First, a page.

Focus on the Whole Team: Set Healthy Boundaries to Succeed

December 12th, 2017 | by Walt Whitfield
Focus on the Whole Team: Set Healthy Boundaries to Succeed


As another college football regular season ended, the coaching carousel began. Rumors flew about coaches on the hot seat. Others had secretly agreed to new jobs. A dozen or so jobs were up for grabs, but the one that stood out was Scott Frost to Nebraska. He coached the University of Central Florida to an American Athletic Conference title. During the post-game interview, the interviewer asked him about his future. I understand the media’s want to break news, but Coach Frost wasn’t able to celebrate or break the news to his own team. It got me thinking. Are there any healthy boundaries in this highly competitive industry? Luckily, healthy boundaries at work can and should be set. Here are a few tips to setting healthy boundaries at work.

Know Yourself

Every department knows its strengths and weaknesses. Some departments may have seemingly unlimited resources. Others may have highly limited resources. The key is to know what your department values and offer that at a high level. At work, it is important you know what you value. If you value afternoons to work out, it would serve you well to be vocal about not working late. If you value time on the weekend for the family, it would serve you well to be vocal about not working weekends. Know your values and be vocal about why you can’t take on extra work for those reasons. 

Be Clear, Be Consistent

When dealing with young adults within an athletic program, coaches are clear and consistent with rules and expectations. Clear and consistent are synonymous with successful products and services in business. The same goes for successful college athletic programs. Fans love to know what to expect. Within the office setting, it is important to clearly state boundaries with coworkers. Signage or friendly emails are great ways to clearly state a boundary. If you have an open-door policy but when you have a close door you expect to be left alone, a “Do Not Disturb” sign or email before your task could go a long way to gaining your coworkers respect. Be consistent. If you break it for one coworker, others may test that boundary.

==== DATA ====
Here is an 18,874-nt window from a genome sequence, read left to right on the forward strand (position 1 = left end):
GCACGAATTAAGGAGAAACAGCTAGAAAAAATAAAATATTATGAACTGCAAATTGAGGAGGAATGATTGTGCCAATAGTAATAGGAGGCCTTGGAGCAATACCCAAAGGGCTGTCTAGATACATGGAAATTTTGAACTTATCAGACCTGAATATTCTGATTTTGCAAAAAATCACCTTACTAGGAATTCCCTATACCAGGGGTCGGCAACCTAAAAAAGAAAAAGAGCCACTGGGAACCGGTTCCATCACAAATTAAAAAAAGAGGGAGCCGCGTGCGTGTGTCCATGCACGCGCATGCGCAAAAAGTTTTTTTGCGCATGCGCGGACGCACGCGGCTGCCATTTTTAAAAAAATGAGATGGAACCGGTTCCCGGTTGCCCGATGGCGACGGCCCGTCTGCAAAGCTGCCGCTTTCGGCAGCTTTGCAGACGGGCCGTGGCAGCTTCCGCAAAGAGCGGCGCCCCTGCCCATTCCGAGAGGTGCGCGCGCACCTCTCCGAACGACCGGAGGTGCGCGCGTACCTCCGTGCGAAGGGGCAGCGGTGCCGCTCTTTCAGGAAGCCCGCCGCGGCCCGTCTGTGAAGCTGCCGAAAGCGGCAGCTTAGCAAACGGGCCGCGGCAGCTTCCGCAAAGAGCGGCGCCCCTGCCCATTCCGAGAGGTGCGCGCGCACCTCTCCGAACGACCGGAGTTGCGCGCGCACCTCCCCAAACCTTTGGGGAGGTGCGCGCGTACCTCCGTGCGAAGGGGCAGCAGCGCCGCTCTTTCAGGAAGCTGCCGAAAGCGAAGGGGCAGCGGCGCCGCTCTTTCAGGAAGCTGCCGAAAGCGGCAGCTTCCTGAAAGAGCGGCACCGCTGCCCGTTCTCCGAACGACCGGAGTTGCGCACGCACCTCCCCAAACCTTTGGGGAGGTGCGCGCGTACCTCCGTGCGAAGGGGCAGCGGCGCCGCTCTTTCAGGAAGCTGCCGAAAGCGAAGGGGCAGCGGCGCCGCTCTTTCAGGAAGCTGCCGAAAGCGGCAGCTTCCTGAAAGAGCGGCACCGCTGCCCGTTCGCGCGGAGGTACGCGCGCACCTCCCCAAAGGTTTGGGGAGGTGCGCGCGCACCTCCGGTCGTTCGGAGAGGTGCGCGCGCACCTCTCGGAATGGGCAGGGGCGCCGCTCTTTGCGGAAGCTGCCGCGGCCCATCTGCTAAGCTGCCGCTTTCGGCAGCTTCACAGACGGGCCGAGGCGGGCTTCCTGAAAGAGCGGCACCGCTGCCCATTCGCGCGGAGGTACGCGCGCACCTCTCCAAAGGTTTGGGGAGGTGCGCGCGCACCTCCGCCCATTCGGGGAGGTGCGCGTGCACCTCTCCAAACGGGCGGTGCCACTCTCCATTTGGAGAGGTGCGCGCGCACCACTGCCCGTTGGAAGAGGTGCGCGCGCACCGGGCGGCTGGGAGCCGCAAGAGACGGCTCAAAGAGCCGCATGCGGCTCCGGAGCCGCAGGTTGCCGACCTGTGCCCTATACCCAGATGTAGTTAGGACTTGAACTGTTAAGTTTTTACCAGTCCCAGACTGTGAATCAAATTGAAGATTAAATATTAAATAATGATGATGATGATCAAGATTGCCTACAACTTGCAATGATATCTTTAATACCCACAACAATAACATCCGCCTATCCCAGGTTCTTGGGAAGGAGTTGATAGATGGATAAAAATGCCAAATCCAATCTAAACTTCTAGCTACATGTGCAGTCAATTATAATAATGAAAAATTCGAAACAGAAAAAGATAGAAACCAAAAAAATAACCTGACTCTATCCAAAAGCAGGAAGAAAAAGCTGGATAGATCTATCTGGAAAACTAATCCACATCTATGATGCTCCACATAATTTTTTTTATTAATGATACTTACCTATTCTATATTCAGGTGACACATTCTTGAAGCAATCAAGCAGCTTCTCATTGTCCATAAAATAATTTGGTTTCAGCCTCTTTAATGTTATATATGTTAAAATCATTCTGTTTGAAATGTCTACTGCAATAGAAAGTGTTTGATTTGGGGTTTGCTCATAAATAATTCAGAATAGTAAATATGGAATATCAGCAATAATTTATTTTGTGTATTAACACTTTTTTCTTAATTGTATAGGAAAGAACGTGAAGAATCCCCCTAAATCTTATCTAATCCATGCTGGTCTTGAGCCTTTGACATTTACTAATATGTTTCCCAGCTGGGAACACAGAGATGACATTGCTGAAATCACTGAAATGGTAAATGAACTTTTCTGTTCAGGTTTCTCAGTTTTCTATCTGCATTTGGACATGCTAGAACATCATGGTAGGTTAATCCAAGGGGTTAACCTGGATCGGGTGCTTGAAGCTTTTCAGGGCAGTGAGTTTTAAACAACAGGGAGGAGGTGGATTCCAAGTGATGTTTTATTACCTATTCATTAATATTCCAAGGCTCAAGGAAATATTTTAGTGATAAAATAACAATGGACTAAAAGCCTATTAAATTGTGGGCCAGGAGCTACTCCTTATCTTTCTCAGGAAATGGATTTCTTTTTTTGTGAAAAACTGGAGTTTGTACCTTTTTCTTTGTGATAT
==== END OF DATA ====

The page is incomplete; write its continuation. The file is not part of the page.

Handle Boundary Crossings

Eventually, things go wrong. Teams lose. Projects run late. Employees make mistakes. It happens. It is important to prepare to handle these issues correctly. When first setting up boundaries, you can not expect all your coworkers to know your wants and needs. Handle first-time boundary crossings with respect and care. This is a great time to educate and learn where you may have made mistakes that led to the crossing. Were you vocal enough? Did your lack of control enable a boundary crossing? Learn from it. And be as respectful as possible.

Healthy boundaries in the workplace are important. Setting these barriers keeps your space and time respected. Know your values, and set boundaries accordingly. Be clear and consistent to force all to respect your boundaries all the time. Handle crossings respectfully and learn from them. Respect yourself, and others will follow. 

Walt Whitfield About Walt Whitfield
Walter Whitfield is an employee wellness consultant and founder of Lavoro Workplace Wellness where he helps businesses improve their workplace through employee wellness strategies. He has worked with corporations like Chevron, BP, and Seadrill. Walter is a former college athlete for Louisiana’s Ragin Cajuns where he competed in cross country and track, winning Sunbelt conference titles in the 3k Steeplechase and 5k. He is married, has 3 kids, and loves all things New Orleans Saints and Louisiana’s Ragin Cajuns.

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